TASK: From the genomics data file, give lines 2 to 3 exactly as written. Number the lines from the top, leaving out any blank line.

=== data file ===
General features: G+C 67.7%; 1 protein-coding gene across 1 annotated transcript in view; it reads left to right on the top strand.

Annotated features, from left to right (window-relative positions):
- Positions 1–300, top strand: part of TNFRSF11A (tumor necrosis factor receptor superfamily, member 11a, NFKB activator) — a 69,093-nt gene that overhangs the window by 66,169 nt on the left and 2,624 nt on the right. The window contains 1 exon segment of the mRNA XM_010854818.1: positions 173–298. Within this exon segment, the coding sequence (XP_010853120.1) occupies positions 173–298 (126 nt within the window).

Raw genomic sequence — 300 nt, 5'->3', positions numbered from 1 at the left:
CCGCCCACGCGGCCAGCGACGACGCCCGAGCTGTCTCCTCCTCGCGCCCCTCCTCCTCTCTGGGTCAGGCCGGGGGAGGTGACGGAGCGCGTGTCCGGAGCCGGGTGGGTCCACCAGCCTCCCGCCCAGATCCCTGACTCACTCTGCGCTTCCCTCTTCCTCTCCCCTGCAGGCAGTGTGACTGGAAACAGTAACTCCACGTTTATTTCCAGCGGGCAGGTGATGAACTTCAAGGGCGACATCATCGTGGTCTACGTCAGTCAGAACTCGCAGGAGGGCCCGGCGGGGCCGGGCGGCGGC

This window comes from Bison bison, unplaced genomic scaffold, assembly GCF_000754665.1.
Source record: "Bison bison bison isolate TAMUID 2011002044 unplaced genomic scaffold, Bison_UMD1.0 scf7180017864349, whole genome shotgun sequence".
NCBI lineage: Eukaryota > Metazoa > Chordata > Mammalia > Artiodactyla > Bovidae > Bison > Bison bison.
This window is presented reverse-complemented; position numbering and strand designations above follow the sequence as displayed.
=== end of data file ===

Annotated features, from left to right (window-relative positions):
- Positions 1–300, top strand: part of TNFRSF11A (tumor necrosis factor receptor superfamily, member 11a, NFKB activator) — a 69,093-nt gene that overhangs the window by 66,169 nt on the left and 2,624 nt on the right. The window contains 1 exon segment of the mRNA XM_010854818.1: positions 173–298. Within this exon segment, the coding sequence (XP_010853120.1) occupies positions 173–298 (126 nt within the window).